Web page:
it also means that should the fan motor relay ever fail it could easily be replaced with a generic automotive style relay if the proper Yamaha product was unavailable or overpriced.

my modification uses all the other components except for the thermo switch and control unit. I suspect in my case I have a faulty fan controller module which is not earthing out the relay when it should to trigger the fan on to run. It could otherwise be a thermo sensor issue but I believe that this same unit also triggers the Oil Temp overheating red light, which seems to be working, so I’m presuming it’s possibly still ok. While I’ve not had a thoroughlook at the wiring looms I suspect that there is no run through short occurring as that should trigger the circuit breaker and/or blow the fuse.
 

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Out of interest though, was your Oil Temp red light constantly coming on then? Or was it just coming on intermittently when the exposed wires moved and rubber when in use?
That is what was odd about my situation. The light would only turn on (steady) while riding up a long hill. It would turn off when going down hill. I spent a lot of effort in troubleshooting a hot engine problem, but in the end it was the harness. I'm thinking the wire was just loose enough to short out only when pointing up hill.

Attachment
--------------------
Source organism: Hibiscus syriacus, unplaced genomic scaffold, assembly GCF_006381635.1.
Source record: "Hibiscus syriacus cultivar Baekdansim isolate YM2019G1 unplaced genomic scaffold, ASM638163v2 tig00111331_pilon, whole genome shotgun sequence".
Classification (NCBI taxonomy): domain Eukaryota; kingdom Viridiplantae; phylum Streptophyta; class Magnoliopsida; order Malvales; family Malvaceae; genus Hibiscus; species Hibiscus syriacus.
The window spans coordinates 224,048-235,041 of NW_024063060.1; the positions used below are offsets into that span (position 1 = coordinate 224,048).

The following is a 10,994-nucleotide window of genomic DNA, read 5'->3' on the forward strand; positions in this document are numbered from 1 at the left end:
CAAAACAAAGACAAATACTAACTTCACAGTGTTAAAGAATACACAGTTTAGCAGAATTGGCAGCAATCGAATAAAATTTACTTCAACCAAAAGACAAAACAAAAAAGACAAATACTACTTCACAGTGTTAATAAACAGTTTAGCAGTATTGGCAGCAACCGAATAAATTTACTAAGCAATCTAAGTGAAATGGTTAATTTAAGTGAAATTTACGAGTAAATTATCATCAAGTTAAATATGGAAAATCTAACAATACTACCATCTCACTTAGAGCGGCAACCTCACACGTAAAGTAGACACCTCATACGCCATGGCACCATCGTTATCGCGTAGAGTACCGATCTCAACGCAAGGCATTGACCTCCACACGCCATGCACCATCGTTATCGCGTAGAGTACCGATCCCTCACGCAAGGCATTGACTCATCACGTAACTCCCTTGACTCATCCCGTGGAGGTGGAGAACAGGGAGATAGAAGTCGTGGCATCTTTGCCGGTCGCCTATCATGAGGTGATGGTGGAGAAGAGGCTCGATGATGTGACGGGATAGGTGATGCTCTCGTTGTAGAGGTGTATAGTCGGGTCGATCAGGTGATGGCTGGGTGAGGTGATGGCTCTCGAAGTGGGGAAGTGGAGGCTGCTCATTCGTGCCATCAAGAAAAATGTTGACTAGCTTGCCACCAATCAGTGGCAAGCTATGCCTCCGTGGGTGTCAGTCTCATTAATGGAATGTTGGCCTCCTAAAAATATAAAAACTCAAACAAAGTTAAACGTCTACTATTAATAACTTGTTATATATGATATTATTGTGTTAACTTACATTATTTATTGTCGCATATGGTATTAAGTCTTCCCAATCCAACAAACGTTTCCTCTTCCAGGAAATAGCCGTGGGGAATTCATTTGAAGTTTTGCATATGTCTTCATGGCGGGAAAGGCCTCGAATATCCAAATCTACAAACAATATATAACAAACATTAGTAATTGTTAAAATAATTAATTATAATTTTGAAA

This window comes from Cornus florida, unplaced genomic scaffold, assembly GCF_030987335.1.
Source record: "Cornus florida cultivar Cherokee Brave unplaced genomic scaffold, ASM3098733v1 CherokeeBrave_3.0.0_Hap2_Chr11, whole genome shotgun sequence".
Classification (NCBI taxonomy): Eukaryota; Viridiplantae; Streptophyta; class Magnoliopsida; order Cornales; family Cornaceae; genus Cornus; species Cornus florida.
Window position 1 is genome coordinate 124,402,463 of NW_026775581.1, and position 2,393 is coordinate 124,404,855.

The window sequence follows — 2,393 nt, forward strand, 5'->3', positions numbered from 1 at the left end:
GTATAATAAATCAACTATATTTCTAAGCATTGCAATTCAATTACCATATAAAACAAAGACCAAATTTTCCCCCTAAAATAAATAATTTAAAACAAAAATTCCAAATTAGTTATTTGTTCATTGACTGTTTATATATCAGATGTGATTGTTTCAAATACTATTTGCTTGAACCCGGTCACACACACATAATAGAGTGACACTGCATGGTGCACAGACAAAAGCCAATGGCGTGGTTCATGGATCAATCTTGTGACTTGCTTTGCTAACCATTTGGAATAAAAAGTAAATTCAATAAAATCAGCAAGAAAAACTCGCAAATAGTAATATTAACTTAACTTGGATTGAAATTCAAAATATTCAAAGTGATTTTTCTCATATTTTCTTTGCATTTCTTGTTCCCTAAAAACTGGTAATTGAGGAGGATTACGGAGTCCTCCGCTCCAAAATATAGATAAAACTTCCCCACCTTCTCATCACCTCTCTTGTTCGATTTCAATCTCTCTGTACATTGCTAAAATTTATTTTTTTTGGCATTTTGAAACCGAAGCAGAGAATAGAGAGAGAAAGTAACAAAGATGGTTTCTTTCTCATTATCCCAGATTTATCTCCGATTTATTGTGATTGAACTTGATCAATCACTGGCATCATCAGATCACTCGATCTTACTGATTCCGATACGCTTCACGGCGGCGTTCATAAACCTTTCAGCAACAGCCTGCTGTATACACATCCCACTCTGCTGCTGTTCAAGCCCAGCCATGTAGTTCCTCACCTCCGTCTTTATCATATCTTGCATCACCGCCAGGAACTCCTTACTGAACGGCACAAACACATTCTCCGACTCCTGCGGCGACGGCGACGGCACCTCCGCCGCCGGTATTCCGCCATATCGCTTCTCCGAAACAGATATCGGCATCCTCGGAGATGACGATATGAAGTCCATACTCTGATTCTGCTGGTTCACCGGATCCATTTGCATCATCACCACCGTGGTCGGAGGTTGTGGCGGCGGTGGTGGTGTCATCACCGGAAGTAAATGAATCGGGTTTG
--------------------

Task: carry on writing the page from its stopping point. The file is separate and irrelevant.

Does not sound like it is related to your problem.

Yes the fan motor control unit will turn the fan on at a lower temperature than the high temperature indicator lamp.

On page 8-38, they have a test for the thermo unit, and I used this information to test the motor control unit. There are two temperatures listed. 302 F and 428 F. I assumed that 302F (less than around 330 Ohms) is when the fan should turn on, and 428F (less than around 230 Ohms) is when the high temperature lamp should turn on. I used this information and a variable resistor to test the motor control unit. In the old days, you could go to radio shack and get resistors. Not sure if they do that any more. Not sure if radio shack is still in business.

I disconnected it and bridged:

The oil cooler fan started up and the oil temp red light lights up - indicating that perhaps this sensor switch is at fault?

But what I don't understand is why does the red Oil Temp light up but the fan doesn't, but then when the temperature switch sensors electrical connection is bridged both run? Is this temperature sensor switch for the fan or red Oil Temp light? I would assume that the fan should turn on well before the red Oil Temp light illuminates to indicate overheating?